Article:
But, you might wonder, what would be the best advice for a director’s representative or talent scouts to those who want to get noticed on their own? “You need to leave something visual to work with,” said Charlie. “But the work, even if it isn’t commercial, has to resonate with the industry and look like something workable for a brand.” He added, “Keep it short and sweet, always have visuals, and always make sure to have an outbound link in there.”
Farai added that whilst young talent might be trying to get noticed and doing outreach, they shouldn’t shy away from runner’s jobs and copywrite on the side. This also helps with their other advice, which was to nurture relationships from early on. “The relationships are going to be the most important thing you have in this industry, down the line they will be deciding,” said Charlie. Although saying that it might not be a pretty process, when getting into the industry, Farai was certain that those who truly want it, occupy a space within it through that power. “You know why you’re here, and that’s where your power is,” he said. And, with the right treatment or two, things can start to happen.
Engage with Mentors and Don’t Shy Away from Being a Runner
Mary-Ann D’Cruz, new business and marketing director at No.8 and Abi Klimaszewska, the head of production at Unit came on next to talk about post and audio, two notoriously confusing parts of production for those that are not yet in it. Abi explained that though there are many roles included in the post-production process, they all work simultaneously. From the start where the offline process takes place, to the very end, however, post-production people or those that want to be in their shoes need to understand that communication is vital in this position.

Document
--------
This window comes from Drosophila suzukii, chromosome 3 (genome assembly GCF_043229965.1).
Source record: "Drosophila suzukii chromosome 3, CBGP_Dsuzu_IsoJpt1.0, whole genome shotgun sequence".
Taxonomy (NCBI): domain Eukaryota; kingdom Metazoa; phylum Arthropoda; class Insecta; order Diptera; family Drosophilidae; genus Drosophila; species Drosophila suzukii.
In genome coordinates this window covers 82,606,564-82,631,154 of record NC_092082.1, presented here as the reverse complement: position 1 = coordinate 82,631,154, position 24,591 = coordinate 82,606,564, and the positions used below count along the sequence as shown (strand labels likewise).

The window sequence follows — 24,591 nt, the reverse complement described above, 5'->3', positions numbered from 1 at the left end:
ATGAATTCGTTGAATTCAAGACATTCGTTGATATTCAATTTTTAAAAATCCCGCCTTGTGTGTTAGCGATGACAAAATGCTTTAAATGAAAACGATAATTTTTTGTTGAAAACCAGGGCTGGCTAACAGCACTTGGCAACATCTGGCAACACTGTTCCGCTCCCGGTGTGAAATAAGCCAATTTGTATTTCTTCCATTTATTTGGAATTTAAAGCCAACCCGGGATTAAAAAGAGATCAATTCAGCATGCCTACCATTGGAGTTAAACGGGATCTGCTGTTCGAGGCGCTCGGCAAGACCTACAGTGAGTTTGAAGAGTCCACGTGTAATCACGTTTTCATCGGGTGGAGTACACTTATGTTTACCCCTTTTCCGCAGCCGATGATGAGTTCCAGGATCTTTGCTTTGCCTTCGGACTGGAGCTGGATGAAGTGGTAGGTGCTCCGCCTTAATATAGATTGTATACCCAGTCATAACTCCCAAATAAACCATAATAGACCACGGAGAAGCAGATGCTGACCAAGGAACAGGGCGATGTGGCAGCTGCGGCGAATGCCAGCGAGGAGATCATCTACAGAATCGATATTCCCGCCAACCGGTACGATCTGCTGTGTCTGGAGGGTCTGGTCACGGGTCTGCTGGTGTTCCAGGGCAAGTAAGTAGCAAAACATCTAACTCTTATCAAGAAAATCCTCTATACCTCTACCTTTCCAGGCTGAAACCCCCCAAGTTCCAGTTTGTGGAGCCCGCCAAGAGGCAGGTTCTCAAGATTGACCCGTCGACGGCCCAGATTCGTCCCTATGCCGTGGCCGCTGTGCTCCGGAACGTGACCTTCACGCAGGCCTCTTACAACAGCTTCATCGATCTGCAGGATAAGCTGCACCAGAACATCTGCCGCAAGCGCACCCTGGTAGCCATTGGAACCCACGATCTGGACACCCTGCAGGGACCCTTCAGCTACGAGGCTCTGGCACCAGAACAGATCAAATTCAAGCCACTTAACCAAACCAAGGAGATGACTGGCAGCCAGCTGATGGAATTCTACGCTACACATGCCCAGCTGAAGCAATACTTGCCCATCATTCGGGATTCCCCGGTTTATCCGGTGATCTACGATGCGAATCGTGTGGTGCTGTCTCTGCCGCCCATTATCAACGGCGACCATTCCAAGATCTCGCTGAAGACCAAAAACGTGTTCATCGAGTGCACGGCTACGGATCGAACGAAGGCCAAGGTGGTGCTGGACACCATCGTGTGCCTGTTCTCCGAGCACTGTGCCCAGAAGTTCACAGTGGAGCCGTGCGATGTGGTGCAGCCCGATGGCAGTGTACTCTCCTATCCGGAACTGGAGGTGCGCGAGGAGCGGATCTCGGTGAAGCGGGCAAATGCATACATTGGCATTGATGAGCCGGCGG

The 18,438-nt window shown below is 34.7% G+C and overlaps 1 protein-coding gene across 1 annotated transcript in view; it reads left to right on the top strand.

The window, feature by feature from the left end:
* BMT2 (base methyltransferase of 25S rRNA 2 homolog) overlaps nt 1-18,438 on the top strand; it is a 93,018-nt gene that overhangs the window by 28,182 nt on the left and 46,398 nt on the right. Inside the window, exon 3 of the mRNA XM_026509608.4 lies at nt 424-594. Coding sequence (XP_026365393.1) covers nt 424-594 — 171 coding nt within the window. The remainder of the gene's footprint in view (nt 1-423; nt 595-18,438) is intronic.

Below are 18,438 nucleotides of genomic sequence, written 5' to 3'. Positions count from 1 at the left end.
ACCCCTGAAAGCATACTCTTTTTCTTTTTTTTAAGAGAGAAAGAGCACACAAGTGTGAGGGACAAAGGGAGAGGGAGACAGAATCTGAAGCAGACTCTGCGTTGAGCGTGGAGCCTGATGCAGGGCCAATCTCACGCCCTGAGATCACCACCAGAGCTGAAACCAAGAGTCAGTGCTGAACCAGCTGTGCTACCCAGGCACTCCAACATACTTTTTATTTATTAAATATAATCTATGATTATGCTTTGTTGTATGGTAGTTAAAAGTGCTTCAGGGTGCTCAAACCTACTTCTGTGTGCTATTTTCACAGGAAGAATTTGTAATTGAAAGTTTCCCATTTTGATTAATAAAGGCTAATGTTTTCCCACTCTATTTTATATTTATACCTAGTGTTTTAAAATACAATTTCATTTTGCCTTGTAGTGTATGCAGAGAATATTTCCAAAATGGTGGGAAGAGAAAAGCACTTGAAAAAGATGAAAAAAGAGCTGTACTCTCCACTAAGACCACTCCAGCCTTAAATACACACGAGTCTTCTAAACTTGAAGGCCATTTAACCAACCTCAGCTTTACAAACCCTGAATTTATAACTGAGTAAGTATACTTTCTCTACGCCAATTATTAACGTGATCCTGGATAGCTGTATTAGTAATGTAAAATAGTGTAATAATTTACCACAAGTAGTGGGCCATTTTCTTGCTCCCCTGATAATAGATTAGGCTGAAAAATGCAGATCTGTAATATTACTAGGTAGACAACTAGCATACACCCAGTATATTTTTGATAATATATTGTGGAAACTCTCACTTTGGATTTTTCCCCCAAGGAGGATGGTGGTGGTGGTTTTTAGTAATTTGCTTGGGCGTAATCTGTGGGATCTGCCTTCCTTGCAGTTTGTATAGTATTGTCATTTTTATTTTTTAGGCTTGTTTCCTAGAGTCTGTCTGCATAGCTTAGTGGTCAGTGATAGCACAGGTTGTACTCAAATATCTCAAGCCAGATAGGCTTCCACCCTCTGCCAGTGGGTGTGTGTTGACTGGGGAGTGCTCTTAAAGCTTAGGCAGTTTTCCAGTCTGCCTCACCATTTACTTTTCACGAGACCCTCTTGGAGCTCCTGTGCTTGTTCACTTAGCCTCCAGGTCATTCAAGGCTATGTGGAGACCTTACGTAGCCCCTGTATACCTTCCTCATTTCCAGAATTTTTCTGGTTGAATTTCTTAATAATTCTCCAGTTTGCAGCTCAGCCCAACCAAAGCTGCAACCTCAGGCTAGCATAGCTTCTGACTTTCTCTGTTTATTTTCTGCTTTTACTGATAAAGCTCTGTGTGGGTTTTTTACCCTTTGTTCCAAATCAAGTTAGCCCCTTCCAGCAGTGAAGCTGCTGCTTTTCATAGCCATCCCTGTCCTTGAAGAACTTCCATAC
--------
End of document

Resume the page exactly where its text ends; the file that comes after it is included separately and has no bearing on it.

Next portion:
“You need to make everyone happy,” said Abi. And although agency and brand, or agency and production might have severed ties by the end, you still need to come up with a product that makes everybody happy - which is difficult, but extremely rewarding. She then went on to break down the roles that people might occupy in CG, 3D, VFX, motion graphics and grading, all of which are niches that are part of post. The one thing worth mentioning here is that out of these, colour grading is probably the hardest one to get into. Abi advised those who have a passion for it to nurture that from early on and find a mentor to stick by and understand that colour graders are the ones working closest to the DOP.
Mary-Ann then took the stage, from the perspective of sound, and echoed previous opinions - although sound can also be difficult to get into, the biggest advice she gave is never to turn away from a runner’s job, as it is the most common way to get into sound. And although currently, the gender divide in that part of the industry shows a bigger proportion of men, that is changing, and we are perhaps seeing the first generation of women overtaking men in the sound departments all over the world.